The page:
Others are Ahmadu Bello University, Zaria; Bayero University, Kano; Umaru Musa Yar’Adua University, Katsina; Borno State University; Abubakar Tafawa Balewa University, Bauchi; Gombe State University; Federal University of Technology, Minna; University of Ilorin; University of Abuja; and College of Education (Special), Ibadan.

In the same development, Pantami added that 20 markets, 3 each from the six geo-political zones will also benefit from the broadband projects. 

The markets include the famous computer village In Lagos, the highly patronised Wuse market in Abuja; Bodija Market in Ibadan, Kantin Kwari Market, Kano; Central Market, Lafia, Nasarawa State; Mandate Market, Ilorin; Jos Main Market, Plateau State; Jimeta Central Market, Yola; New Market, Gombe.

Others are Oja Oba, Akure, Ondo State; Kuto, Abeokuta, Ogun State; Ariaria International Market, Aba, Abia State; International Modern Market, Owerri, Imo State; Main Market, Onitsha, Anambra State; Watt Market, Calabar, Cross River; Oba Market, Benin, Edo State; and Swali Market, Yenegoa, Bayelsa State.

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FG Hints at Alternative Funding For Tertiary Education to Address Academic Challenges

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The Federal Government has mulled the need to explore alternative means of funding for tertiary education in Nigeria amid academic disruption caused by the Academic Staff Union of Universities (ASUU)

Investors King reported that academic activities in public universities in Nigeria were disrupted for about eight months. 

Speaking at a public event organised by the House of Representatives, the Minister for Works and Former Governor of Lagos State, Babatunde Fashola noted that alternative funding seems to be the only forward-looking way to fund tertiary education in Nigeria.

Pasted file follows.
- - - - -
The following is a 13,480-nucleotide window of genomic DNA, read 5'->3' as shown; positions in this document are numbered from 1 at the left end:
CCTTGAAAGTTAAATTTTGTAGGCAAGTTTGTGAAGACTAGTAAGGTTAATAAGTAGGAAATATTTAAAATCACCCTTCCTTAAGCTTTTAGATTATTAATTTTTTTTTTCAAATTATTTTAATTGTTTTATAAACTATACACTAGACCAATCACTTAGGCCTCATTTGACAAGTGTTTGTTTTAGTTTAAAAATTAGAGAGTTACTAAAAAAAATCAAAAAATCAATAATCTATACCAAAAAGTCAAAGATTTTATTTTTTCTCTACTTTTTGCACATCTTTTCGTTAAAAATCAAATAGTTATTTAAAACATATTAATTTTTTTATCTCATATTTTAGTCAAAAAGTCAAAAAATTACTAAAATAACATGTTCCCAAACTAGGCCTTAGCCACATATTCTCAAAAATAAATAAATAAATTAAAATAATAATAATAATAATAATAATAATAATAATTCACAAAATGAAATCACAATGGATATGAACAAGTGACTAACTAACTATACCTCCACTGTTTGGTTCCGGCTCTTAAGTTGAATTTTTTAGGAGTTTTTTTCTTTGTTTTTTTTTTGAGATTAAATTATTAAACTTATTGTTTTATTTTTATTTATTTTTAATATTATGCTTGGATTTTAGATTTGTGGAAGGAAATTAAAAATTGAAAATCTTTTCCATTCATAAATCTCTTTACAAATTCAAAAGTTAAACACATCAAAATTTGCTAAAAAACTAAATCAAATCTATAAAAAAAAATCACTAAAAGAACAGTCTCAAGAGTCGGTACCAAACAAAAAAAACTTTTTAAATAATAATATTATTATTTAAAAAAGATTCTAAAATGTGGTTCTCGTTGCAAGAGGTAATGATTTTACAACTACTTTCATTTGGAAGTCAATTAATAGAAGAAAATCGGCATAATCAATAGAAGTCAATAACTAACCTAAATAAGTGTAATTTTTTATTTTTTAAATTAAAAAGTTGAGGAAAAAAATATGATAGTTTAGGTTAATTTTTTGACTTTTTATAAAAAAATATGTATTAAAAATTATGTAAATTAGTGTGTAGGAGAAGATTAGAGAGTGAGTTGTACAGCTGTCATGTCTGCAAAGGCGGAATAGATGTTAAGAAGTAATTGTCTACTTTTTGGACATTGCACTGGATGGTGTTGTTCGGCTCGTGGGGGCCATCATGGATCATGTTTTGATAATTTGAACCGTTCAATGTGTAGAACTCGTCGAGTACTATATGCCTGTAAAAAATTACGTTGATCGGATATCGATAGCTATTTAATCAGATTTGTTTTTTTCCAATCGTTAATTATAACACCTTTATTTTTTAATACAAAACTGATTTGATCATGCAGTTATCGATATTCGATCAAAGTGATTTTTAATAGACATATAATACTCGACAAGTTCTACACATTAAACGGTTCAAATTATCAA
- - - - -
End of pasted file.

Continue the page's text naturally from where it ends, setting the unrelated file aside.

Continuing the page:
While acknowledging that tertiary education needs collective funding from all levels of government, he however highlights areas where the universities and polytechnics could generate funds to include printing press and consultancy services. 

“University consultancy services, data provision, poll results, value data, and printing press are value proposals of alternatives for tertiary Institutions,” he said. 

Fashola also disapproved of the autonomy sought by lecturers in tertiary education. He noted that it is a big issue that needs to be addressed going forward. 

Also speaking at the event is the Director General of the budget office of the federation, Benjamin Akabueze. 

Akabueze who aligned himself with the position of the minister noted that the current system of funding can not feed the tertiary education sector. 

‘There has to be sustainable funding of tertiary education. We can’t continue with the current system because it is not working and not sustainable.” he stated. 

Nonetheless, the event also witnessed opposing opinions, particularly from Professor Uduak Ekpo. A professor of education at the University of Calabar

Ekpo disagrees with the earlier position established by both Fashola and Akabueze. He noted that if lecturers are saddled with the responsibility of funding, it will affect the quality of education and research. 

He concluded that the funding might still not be successful noting that lectures are better off in the classrooms or labs. 

On his part, the President of the Academic Staff Union of Universities, Professor Emmanuel Osodeke bemoaned any idea to increase the fee paid by students in search of alternative funding. He noted that with the level of poverty and the state of the economy, many students will not be able to afford any increase.